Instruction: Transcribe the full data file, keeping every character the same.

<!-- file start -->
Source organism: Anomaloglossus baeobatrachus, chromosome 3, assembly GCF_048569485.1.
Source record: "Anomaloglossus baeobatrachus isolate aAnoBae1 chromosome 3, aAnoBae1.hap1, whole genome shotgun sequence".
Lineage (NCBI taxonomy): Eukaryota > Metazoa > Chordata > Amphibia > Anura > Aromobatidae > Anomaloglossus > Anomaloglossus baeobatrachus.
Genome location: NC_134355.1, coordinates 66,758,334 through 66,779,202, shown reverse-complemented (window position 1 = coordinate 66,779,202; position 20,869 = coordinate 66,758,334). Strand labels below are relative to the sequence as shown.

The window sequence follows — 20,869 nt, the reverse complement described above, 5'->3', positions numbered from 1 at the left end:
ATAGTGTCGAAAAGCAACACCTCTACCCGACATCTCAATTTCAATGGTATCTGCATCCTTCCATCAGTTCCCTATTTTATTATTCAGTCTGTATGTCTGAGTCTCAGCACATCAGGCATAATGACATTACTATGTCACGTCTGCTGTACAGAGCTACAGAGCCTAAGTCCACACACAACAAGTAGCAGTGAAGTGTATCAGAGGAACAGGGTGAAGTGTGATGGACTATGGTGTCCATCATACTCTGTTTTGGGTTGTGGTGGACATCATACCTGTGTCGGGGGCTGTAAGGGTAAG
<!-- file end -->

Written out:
Source organism: Anomaloglossus baeobatrachus, chromosome 3, assembly GCF_048569485.1.
Source record: "Anomaloglossus baeobatrachus isolate aAnoBae1 chromosome 3, aAnoBae1.hap1, whole genome shotgun sequence".
Lineage (NCBI taxonomy): Eukaryota > Metazoa > Chordata > Amphibia > Anura > Aromobatidae > Anomaloglossus > Anomaloglossus baeobatrachus.
Genome location: NC_134355.1, coordinates 66,758,334 through 66,779,202, shown reverse-complemented (window position 1 = coordinate 66,779,202; position 20,869 = coordinate 66,758,334). Strand labels below are relative to the sequence as shown.

The window sequence follows — 20,869 nt, the reverse complement described above, 5'->3', positions numbered from 1 at the left end:
ATAGTGTCGAAAAGCAACACCTCTACCCGACATCTCAATTTCAATGGTATCTGCATCCTTCCATCAGTTCCCTATTTTATTATTCAGTCTGTATGTCTGAGTCTCAGCACATCAGGCATAATGACATTACTATGTCACGTCTGCTGTACAGAGCTACAGAGCCTAAGTCCACACACAACAAGTAGCAGTGAAGTGTATCAGAGGAACAGGGTGAAGTGTGATGGACTATGGTGTCCATCATACTCTGTTTTGGGTTGTGGTGGACATCATACCTGTGTCGGGGGCTGTAAGGGTAAG